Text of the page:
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A silent protester cries while wearing a sticker over her mouth signifying the loss in wages from the right-to-work law Michigan.

Paul Sancya/The Associated Press

The adoption of a new labour law in Michigan has reignited the debate about what Ontario needs to do to remain a manufacturing powerhouse.

Michigan struck a blow against unions in the heart of the U.S. labour movement by passing a so-called right-to-work law that prevents mandatory union membership in the workplace and allows people to decline to pay union dues. Similar laws have been adopted by 24 U.S. states, mostly in the South, by politicians who believe that they will help bring in factory jobs by weakening unions' financial power.

The issue of right-to-work legislation is gaining prominence in Ontario in part because Michigan is a traditional economic rival that competes with the province for investment in the manufacturing sector. Indiana, another northern manufacturing state, adopted a similar law earlier this year, showing that the idea is creeping northward. Ontario Progressive Conservative Leader Tim Hudak has promised to enact such legislation if he is elected premier.

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But there's little evidence that existing next door to America's latest right-to-work state will suddenly turn the heartland of Canadian manufacturing into a wasteland.

Labour laws are just one item in the long list of factors that lead a company to choose a particular state or province. It is less important than such items as the quality of the work force, proximity to the market or customer, tax rates, currencies, subsidies and the political clout that companies can gain by creating hundreds or thousands of jobs in a jurisdiction, say business executives and people who have studied the impact of right-to-work laws.

"International companies are much more interested in the quality, price, educational standard and reliability of the labour pool from which they draw," said one former municipal development official who played a key role in recruiting companies that located along the Highway 401 auto corridor in Ontario.

The complex nature of the choices companies make is outlined by Linda Hasenfratz, president of auto parts maker Linamar Corp. of Guelph, Ont. Ms. Hasenfratz is a strong advocate of laws that permit freedom of choice by banning what is known as the "closed shop," which requires all workers to join a union and pay dues if a majority of workers votes in favour of a union.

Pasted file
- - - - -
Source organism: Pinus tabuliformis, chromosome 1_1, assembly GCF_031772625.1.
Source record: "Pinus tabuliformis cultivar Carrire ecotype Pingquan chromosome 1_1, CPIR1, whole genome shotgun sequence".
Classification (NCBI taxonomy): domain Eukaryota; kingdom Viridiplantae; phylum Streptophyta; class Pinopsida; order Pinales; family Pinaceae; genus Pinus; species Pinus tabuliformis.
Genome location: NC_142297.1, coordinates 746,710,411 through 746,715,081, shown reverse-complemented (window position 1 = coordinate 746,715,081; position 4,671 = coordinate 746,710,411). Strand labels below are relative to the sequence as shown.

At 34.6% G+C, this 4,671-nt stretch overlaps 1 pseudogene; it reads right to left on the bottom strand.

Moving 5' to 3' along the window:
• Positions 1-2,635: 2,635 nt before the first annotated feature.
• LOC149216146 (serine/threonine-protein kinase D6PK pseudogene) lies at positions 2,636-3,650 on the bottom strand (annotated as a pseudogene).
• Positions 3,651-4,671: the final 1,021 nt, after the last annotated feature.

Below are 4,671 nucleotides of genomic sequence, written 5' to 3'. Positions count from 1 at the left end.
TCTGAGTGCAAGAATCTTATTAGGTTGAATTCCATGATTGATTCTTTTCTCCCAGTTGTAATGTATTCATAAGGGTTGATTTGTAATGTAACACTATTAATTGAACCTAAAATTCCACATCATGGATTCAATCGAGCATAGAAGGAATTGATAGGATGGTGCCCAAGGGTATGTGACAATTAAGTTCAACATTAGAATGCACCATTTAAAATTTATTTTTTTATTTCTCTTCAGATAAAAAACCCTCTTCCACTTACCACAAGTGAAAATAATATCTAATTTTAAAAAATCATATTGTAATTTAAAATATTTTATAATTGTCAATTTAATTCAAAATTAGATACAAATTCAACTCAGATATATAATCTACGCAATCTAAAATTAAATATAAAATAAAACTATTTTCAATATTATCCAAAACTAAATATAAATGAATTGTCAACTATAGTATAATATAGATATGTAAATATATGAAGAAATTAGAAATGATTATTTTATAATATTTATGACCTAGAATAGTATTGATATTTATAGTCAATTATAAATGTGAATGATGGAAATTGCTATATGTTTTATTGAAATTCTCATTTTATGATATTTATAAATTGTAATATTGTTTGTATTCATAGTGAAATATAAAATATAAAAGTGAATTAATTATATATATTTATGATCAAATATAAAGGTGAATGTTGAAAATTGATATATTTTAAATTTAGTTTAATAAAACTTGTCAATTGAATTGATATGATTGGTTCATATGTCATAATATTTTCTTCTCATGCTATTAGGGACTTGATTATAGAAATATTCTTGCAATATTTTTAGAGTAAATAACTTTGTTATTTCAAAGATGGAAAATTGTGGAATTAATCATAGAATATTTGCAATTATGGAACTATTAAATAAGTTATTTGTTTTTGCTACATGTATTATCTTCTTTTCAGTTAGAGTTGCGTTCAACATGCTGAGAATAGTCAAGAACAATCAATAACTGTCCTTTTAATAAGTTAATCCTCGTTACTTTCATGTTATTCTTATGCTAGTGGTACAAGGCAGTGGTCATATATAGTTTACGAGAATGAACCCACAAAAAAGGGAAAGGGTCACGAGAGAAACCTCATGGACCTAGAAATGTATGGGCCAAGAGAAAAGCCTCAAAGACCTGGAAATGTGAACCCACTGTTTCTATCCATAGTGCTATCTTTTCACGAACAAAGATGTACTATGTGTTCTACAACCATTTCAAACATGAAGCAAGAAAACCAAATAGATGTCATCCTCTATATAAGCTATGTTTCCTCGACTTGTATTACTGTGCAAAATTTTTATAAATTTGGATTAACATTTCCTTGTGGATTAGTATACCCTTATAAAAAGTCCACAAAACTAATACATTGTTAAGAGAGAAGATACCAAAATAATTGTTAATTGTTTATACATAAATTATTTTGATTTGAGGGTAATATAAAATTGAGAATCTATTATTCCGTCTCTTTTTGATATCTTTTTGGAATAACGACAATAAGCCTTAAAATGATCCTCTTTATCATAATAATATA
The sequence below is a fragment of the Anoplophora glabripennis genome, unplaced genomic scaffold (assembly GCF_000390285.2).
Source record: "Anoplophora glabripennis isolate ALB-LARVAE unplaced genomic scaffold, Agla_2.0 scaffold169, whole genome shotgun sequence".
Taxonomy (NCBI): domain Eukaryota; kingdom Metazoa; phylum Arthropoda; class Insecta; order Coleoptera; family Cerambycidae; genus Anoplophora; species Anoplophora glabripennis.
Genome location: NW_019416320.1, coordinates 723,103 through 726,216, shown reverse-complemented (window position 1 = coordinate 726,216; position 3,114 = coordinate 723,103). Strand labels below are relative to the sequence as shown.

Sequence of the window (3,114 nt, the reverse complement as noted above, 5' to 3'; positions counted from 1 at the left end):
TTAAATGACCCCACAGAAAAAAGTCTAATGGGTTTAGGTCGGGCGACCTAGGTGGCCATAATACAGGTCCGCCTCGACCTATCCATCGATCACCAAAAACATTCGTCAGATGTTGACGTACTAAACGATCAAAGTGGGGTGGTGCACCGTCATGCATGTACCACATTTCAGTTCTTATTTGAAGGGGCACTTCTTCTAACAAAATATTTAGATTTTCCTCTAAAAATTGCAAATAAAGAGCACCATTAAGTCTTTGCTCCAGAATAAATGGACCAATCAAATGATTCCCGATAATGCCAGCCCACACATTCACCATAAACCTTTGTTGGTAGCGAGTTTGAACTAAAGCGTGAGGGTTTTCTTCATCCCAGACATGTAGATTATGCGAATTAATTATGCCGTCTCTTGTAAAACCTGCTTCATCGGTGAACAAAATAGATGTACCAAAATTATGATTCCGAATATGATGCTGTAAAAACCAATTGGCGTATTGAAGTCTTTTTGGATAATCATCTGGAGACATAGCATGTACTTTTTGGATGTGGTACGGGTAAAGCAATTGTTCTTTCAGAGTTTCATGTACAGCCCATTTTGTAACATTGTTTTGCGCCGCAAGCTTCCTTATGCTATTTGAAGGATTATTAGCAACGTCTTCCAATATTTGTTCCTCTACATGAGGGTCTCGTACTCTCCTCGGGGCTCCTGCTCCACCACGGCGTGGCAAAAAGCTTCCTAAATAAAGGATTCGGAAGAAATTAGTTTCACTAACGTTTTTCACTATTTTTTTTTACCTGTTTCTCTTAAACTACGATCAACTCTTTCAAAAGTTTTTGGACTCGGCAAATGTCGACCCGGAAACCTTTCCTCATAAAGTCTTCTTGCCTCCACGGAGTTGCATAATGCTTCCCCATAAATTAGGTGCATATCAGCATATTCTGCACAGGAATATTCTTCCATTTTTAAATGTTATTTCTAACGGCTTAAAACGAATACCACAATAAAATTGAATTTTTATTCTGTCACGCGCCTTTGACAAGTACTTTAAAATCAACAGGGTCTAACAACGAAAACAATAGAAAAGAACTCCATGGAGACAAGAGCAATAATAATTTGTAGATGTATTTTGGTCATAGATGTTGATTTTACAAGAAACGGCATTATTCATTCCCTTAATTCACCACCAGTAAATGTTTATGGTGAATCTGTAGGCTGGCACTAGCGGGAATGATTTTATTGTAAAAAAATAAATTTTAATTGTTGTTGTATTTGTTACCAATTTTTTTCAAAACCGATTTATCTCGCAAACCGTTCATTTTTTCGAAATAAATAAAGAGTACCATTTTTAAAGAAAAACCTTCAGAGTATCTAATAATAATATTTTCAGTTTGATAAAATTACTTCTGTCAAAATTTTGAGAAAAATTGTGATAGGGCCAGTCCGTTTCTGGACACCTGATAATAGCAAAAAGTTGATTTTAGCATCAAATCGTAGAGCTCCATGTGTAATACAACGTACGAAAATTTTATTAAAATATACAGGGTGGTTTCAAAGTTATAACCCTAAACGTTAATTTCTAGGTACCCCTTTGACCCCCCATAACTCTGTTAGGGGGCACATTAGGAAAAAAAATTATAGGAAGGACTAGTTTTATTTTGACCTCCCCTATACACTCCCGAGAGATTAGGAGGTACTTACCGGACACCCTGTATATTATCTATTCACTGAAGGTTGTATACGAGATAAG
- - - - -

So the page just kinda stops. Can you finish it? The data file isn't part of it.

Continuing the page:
For companies not already in North America, the Michigan law could be the deciding factor that leads them to choose the Great Lake State over Ontario, she said Wednesday. "For somebody coming in and trying to make a decision on 'Where am I going to to put this plant that I need to supply the Northeast?', it puts Ontario at a disadvantage."

But Michigan's new labour regime would not be a lure for Linamar, a maker of engine and transmission parts, even if the company were to need a new plant to supply a customer in Detroit.

"If we're doing something for Detroit, it's going to make a lot of sense for us to start it up in Guelph," she said. "For us to launch a new plant in Guelph is much less cost and much less risk than for us to try to start a new plant somewhere else. I can basically launch it from the plant next door."

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It is hard to find conclusive proof that right-to-work laws lead to a bonanza of new jobs for the jurisdictions that have them.

Oklahoma passed such a law in 2001 even though it had experienced eight successive years of growth in manufacturing jobs – which are usually the kinds of the jobs state politicians are pursuing when they advocate legislation aimed at curbing unions.

After the legislation was passed, the number of jobs in Oklahoma's manufacturing sector shrank by almost one-third and the number of new companies locating in the state fell, Gordon Lafer, a University of Oregon professor, wrote in a paper for the Washington-based Economic Policy Institute in 2011. "The scientific – as opposed to ideological – analysis of right-to-work laws shows that right-to-work laws lower wages and benefits for both union and non-union workers alike, while having no positive impact whatsoever on job growth," Prof. Lafer wrote.

Advocates of right-to-work laws often point to the growth of auto assembly plants in Alabama, Mississippi and other southern U.S. states as evidence that the laws are critical in luring offshore-based car companies.

But Japan-based auto makers Honda Motor Co. Ltd. and Toyota Motor Corp., for example, located in Ontario in the 1980s and have expanded in the province steadily – Toyota opened a new plant in 2008 in Woodstock, Ont. – even though it is regarded as a friendly environment for unions.

Their Japanese auto companies' first U.S. operations were located in Ohio and Kentucky, respectively, neither of which has passed right-to-work legislation. Both companies expanded into Indiana before that state passed such laws.

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Both Ford Motor Co. and General Motors Corp., whose U.S. workers are represented by the United Auto Workers union, closed assembly plants in Georgia during the recession. Georgia is a right-to-work state.

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